wolfgang planz    
greensboro , nc  |  October, 02, 2012 at 06:13 PM

calling consumers stupid wont fix your dilemma ! Thanks for being such bad losers !

IL  |  October, 03, 2012 at 07:43 AM

The losers will be the conusmers who will either have to pay exorbitant prices for their pork, or do without pork altogether when HSUS gets its way and everyone is living a vegan lifestyle.

Jonathan Gilbert    
MN  |  October, 03, 2012 at 07:55 AM

Elvbend--Thaat quite a ridiculious comment. The numbers have been crunched by Smithfield, Cargill rtc etc and no the prices will NOT spiral out of control. The world will still spin on its axis. The sun will rise tomorrow.

IL  |  October, 03, 2012 at 09:00 AM

No, Jonathan, the companies are caving in to the HSUS fanatics. Like you. I remember you. You called me "Frankenstein" once. I know who you are and I know you are an HSUS schill.

Jersey Shore  |  October, 03, 2012 at 04:46 PM

HSUS isn't convincing these companies. HSUS is using it's 50 lawyers to repeatedly sue them, while flooding the SEC with idiotic complaints about their practices. Pacelle is even threatening the investment banks of uncooperative corporations like Tyson, warning that if they don't comply with HSUS demands, profits will sink, and the public, led by HSUS's phantom "11 million" supporters, will condemn and boyott them. HSUS's Food Policy Director, Matt Prescott, negotiates with food companies. Mr. Prescott fails to mention that he created PETA's Holocaust on a Plate campaign, lying to the Holocaust Museum in order to obtain graphic photos of starving Jews, to be juxtaposed with farm animal suffering. It's up to agricultural interests to mention that and more.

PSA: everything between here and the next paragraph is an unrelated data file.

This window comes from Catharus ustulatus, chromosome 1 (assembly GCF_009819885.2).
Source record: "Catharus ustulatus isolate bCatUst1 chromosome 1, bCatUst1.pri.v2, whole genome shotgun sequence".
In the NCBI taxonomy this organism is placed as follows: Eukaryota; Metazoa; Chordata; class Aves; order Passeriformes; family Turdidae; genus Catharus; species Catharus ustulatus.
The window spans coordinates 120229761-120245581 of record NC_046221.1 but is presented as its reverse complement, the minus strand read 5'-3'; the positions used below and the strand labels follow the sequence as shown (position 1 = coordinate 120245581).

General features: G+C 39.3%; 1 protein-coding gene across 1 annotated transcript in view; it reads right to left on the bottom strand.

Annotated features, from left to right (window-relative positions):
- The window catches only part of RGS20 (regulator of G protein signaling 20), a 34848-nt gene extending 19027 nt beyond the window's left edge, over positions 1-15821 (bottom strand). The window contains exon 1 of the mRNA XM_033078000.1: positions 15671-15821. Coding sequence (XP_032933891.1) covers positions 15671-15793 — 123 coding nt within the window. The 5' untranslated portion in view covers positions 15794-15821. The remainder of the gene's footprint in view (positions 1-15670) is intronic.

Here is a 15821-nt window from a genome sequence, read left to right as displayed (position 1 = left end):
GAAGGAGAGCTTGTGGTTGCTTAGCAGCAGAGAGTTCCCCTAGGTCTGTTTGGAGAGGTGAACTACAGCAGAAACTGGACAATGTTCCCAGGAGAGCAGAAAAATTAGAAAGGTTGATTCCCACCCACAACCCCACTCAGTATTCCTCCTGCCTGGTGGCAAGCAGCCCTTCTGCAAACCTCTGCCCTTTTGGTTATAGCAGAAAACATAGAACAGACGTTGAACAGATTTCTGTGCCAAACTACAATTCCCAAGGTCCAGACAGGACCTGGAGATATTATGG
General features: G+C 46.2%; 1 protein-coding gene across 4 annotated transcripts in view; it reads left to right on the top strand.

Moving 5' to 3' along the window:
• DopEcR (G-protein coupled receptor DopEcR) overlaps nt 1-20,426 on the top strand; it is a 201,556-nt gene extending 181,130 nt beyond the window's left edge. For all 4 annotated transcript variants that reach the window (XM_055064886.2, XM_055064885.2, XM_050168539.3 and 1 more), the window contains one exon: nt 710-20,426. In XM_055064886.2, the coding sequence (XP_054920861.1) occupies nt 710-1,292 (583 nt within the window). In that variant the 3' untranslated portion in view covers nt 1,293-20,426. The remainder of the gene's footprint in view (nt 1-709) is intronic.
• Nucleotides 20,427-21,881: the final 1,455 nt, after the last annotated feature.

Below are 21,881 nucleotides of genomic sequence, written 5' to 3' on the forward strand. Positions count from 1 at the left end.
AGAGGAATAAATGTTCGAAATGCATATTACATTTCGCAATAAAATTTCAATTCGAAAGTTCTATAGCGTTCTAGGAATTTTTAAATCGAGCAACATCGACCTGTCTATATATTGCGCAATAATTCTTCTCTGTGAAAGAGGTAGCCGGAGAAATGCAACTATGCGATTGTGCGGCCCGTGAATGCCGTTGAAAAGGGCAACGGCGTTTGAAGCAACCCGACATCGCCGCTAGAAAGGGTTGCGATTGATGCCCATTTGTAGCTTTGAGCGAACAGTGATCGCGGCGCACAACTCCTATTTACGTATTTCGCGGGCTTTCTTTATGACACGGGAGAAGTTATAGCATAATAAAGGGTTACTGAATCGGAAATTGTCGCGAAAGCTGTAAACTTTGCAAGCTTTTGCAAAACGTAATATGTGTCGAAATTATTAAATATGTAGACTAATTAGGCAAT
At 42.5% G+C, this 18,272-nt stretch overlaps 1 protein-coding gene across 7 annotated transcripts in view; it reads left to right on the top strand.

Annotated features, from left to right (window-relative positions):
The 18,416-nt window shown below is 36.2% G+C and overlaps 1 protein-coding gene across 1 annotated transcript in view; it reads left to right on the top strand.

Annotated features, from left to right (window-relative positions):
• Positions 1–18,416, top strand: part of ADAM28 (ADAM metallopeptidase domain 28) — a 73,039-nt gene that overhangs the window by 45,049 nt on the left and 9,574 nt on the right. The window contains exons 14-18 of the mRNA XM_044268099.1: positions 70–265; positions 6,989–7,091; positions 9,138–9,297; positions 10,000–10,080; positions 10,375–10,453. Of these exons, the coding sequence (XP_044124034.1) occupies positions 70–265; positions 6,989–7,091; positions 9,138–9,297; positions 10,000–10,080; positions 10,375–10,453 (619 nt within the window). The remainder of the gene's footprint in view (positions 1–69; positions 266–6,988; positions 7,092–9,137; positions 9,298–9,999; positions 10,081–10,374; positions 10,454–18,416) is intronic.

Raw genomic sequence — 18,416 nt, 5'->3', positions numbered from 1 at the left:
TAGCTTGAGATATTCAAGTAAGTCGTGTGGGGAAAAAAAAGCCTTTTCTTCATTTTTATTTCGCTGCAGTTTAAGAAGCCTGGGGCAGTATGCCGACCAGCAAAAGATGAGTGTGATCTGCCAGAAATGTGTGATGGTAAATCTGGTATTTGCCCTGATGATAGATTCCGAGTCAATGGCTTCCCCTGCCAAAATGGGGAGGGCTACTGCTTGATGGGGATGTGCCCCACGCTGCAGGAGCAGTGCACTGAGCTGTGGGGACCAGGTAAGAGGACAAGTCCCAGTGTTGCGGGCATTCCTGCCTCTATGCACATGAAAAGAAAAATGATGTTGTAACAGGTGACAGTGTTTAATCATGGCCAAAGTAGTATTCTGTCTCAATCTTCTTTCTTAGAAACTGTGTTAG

Terry Ward    
Pa.  |  October, 03, 2012 at 08:39 PM

So Pat is saying that Tyson Foods, the second-largest food production company in the Fortune 500, the largest meat producer in the world, and one of the 100 largest companies in the United States with a yearly revenue of 32.3 BILLION is afraid of the HSUS. Lord save us all... How is it possible that so many of you slept through economics class.

Terry Ward    
Pa.  |  October, 03, 2012 at 08:44 PM

So Pat is saying that Tyson Foods, the second-largest food production company in the Fortune 500, the largest meat producer in the world, and one of the 100 largest companies in the United States with a yearly revenue of 32.3 BILLION is afraid of the HSUS. Lord save us all... How is it possible that so many of you slept through economics class.

kansas  |  October, 04, 2012 at 01:24 AM